A new land rush of large-scale solar project proposals have been filed for nearly 60,000 acres of public lands so far adjacent to Death Valley National Park in Nevada.

The public lands around the Ghost Town of Rhyolite, the Town of Beatty, Oasis Valley, Sarcobatus Flat, and the headwaters of the Amargosa River are currently under threat of large-scale energy development--a surprising turn of events for this remote Nevada desert region at the eastern Gateway of Death Valley National Park.

Although solar panels could easily be built on the huge number of rooftops in urban areas, and on thousands of acres of parking lots using solar canopies, the cheap leases energy developers can obtain by building on public lands has resulted in a land-rush for flat Mojave Desert and Great Basin valleys surrounding the viewscape of Rhyolite Ghost Town, and in Amargosa Valley and Sarcobatus Flat with many applications to develop thousands of acres of utility-scale solar projects.

This is one of the largest threats Rhyolite has faced since its beginning.

Large-scale solar projects would not only threaten the integral desert landscapes around Rhyolite, Beatty, Oasis Valley, and Sarcobatus Flat, but these proposed energy developments would harm wildlife, the desert tortoise, bird migration corridors, and would impair or block popular recreational routes in the area. Proposed utility-scale solar projects of thousands of acres would destroy the vision of the desert framing Albert Szukalski's sculptures.

We support solar energy, but not here!

Utility-scale photovoltaic solar project in the West Mojave Desert of Kern County, California. Aerial photo by Tom Egan.

Utility-scale photovoltaic solar project in the West Mojave Desert of Kern County, California. Aerial photo by Tom Egan.

Utility-scale photovoltaic solar project in the West Mojave Desert of Kern County, California. The desert vegetation is mowed and driven upon. Aerial photo by Tom Egan.

Sunshine Valley Solar Project in Amargosa Valley, Nevada under construction using the latest best practices and mitigations measures of mowing the Mojave Desert scrub while building photovoltaic solar arrays on top of the desert flats. Even with this type of mitigation, the solar project is highly destructive to the desert, to viewscapes, and to historic and recreational values.

Diesel scraper-grader constructing new roads and material lay-down areas, and operation and maintenance building pads, on the 3,000-acre Yellow Pine Solar Project by NextEra Energy in Clark County, Nevada, south Pahrump Valley. This was formerly undisturbed Mojave Desert on public lands managed by the Bureau of Land Management.

Source: US Department of Energy.

View from Clark Mountain of the large Silver State South Solar Project in operation on former desert tortoise habitat in Ivanpah Valley next to Primm, Nevada. In operation. A small natural gas generating station is surrounded by solar panels to the left: solar energy is very land-intensive.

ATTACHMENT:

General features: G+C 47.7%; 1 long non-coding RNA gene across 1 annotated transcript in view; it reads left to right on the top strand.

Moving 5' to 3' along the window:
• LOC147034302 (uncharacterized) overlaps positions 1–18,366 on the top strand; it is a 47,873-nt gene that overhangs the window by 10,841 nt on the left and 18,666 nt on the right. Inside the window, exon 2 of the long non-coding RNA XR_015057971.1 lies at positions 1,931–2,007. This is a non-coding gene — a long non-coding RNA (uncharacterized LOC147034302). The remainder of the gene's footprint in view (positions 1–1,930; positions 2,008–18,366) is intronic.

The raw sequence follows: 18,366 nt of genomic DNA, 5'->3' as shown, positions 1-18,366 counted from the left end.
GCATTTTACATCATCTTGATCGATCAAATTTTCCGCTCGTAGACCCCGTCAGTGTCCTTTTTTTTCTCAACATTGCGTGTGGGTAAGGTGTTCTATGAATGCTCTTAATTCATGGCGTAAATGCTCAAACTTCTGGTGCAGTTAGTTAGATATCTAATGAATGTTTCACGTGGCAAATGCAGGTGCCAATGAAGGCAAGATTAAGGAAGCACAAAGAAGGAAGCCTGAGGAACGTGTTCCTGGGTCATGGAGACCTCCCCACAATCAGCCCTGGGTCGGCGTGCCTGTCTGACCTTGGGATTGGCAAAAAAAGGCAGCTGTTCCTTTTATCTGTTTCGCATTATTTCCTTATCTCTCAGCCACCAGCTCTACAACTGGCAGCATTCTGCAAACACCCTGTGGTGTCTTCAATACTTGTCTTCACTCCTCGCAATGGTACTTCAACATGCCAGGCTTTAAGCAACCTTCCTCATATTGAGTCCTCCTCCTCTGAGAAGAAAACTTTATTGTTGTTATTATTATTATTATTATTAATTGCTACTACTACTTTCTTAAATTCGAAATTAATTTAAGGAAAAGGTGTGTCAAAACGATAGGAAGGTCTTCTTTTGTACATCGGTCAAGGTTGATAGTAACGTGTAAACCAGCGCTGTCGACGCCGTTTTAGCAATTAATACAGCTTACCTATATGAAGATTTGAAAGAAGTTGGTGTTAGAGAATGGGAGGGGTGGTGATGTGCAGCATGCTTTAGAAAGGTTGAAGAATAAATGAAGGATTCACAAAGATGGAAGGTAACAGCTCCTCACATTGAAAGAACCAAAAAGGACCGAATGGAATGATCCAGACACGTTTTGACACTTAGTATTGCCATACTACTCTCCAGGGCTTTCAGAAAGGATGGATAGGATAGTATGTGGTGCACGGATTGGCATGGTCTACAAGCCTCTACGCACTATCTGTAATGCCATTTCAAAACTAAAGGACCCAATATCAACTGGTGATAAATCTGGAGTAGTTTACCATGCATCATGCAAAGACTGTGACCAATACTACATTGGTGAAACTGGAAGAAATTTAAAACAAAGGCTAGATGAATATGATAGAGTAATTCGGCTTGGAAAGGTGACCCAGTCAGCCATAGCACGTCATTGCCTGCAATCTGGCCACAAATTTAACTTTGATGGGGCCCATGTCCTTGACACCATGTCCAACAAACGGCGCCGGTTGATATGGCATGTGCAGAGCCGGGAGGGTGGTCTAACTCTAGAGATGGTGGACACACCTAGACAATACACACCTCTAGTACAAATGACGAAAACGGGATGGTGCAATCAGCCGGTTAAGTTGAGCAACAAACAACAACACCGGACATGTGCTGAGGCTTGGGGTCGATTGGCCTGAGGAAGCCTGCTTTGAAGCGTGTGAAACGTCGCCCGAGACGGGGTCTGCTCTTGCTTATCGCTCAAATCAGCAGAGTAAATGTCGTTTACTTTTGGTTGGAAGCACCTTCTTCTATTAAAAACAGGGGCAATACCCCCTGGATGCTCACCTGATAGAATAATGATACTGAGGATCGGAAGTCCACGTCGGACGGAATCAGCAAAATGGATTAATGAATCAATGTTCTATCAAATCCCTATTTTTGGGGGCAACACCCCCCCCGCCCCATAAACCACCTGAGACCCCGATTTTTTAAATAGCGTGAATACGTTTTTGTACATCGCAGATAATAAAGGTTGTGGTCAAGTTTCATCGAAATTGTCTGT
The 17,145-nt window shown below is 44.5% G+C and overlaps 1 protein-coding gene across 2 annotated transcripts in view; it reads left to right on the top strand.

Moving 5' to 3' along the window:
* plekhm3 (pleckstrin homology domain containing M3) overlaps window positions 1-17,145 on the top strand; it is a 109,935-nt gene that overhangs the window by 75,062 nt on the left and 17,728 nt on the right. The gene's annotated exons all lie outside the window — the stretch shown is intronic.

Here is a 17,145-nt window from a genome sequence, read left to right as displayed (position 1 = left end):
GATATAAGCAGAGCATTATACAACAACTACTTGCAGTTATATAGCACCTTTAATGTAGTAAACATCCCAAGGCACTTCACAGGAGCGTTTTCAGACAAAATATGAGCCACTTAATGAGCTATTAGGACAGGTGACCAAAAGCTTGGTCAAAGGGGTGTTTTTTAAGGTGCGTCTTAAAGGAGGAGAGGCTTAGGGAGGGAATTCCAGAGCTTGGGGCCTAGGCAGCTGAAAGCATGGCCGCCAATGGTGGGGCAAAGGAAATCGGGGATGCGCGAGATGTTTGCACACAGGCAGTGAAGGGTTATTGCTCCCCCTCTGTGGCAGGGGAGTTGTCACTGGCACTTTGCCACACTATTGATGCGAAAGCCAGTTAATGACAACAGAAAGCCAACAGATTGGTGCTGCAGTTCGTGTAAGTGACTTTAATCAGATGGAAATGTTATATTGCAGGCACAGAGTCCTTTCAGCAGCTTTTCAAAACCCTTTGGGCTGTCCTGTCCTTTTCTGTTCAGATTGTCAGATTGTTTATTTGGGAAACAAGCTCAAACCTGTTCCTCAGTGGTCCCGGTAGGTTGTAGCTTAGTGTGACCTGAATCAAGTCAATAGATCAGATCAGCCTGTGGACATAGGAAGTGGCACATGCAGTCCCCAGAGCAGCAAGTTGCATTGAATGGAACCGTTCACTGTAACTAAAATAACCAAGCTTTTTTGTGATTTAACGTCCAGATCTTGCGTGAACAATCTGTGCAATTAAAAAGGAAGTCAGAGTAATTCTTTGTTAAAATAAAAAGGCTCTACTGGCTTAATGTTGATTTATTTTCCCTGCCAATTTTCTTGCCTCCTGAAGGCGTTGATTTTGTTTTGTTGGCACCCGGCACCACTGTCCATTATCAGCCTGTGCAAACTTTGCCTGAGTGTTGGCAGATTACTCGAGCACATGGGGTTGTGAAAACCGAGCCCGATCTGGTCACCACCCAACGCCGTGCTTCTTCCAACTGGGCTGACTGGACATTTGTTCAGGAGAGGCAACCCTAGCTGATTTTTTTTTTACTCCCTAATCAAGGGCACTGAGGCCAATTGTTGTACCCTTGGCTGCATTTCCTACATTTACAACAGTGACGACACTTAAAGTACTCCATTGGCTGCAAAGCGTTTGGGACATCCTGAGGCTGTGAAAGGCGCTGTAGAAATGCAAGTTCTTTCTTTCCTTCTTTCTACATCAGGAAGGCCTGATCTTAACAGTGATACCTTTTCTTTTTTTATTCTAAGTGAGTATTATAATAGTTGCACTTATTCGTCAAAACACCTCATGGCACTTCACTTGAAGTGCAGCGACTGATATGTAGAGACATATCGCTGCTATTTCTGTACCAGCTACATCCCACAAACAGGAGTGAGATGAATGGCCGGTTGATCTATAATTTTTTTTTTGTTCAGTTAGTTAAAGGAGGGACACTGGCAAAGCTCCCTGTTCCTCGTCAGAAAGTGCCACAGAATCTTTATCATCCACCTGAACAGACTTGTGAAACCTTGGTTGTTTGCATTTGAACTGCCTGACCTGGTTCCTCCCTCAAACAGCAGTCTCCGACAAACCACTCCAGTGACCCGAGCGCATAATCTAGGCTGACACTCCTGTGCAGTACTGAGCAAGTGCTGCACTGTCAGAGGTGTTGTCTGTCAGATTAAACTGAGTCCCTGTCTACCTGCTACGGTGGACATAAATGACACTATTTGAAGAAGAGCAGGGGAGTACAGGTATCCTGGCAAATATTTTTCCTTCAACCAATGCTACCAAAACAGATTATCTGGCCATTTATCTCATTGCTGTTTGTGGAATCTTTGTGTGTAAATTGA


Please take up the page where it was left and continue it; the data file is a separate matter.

New chainlink 8-feet high installed around the Yellow Pine Solar Project under construction in Pahrump Valley, Nevada, soon to be topped with barbed wire to keep people out of these public lands.

Photovoltaic solar project with Lithium-ion battery banks, Bouldery City Green Zone, Eldorado Valley, Clark County, Nevada. The solar panels reflect the sky and create a "lake effect" that attracts birds flying overhead. Photo: Judy Bundorf.

Avian-solar impacts

Source: US Department of Energy.

Collisions of waterbirds on solar projects as birds migrate over the desert between the Pacific Ocean, Colorado River, and inland lakes like Mono lake and Great Salt Lake.

Water truck undertaking dust control during construction on the Silver State Solar Project near Primm, Nevada.

Solar Projects are Huge

Airplane view of construction on the Ivanpah Solar Electric Generating Station in California, on previously undisturbed Mojave Desert alluvial fans and basin. These are all new roads bladed into the alluvial fan.

Utility-scale solar project impacts, clockwise from upper lfet: Joshua trees bulldozed and piled up to build a solar project in the West Mojave Desert, CA; Mojave Desert area graded flat to build a solar project in the Dry Lake Solar Energy Zone north of Las Vegas, NV; dust storm and violations at the Sunshine Valley Solar Project in Amargosa Valley, NV (the sign tells you where to call to report dust);glint and glare on the Silver State Solar Project in Ivanpah Valley, NV; night-lighting during construction of the Yellow Pine Solar Project, south Pahrump Valley, NV; posts to support solar arrays on mowed and crushed Mojave Desert scrub, contruction of Yellow Pine Solar Project, NV.

June 5, 2021 - Rhyolite NV - NextEra Energy is proposing a utilty-scale solar project of 6,500 acres next to the famous Rhyolite Ghost Town, along the boundary of Death Valley National Park, and the project would surround the Titus Canyon Road entrance.

On land managed by the Bureau of Land Management, this is in Variance land under the Solar Programmatic Environmental Impact Statement, and is outside of a Solar Energy Zone.

Highway 374 in Nevada heading from Beatty to Death Valley National Park at Daylight Pass. To the right is the exit route to Titus Canyon. The solar project would fill this scene. The proposed large-scale solar projects would also surround the entrance road to the famous Titus Canyon, a gorge and slot canyon in Death Valley National Park. The one-way tour route starts outside of the park on land managed by the Bureau of Land Management, and the solar project is proposed on either side of this scenic dirt road.

Solar Projects Threaten Rhyolite and Titus Canyon Road

Detail of map produced by the Town of Beatty showing solar project applications around Beatty, the ghost town of Rhyolite, and the Titus Canyon entrance road.

Another large solar project, SB Solar, also is proposed for this region of the northern Amargosa Valley on public land in Nevada next to Death Valley. The proposed Greenlink West Transmission Project would open up this remote and beautiful northern Mojave Desert region for large-scale energy development, and the local town and many visitors say No!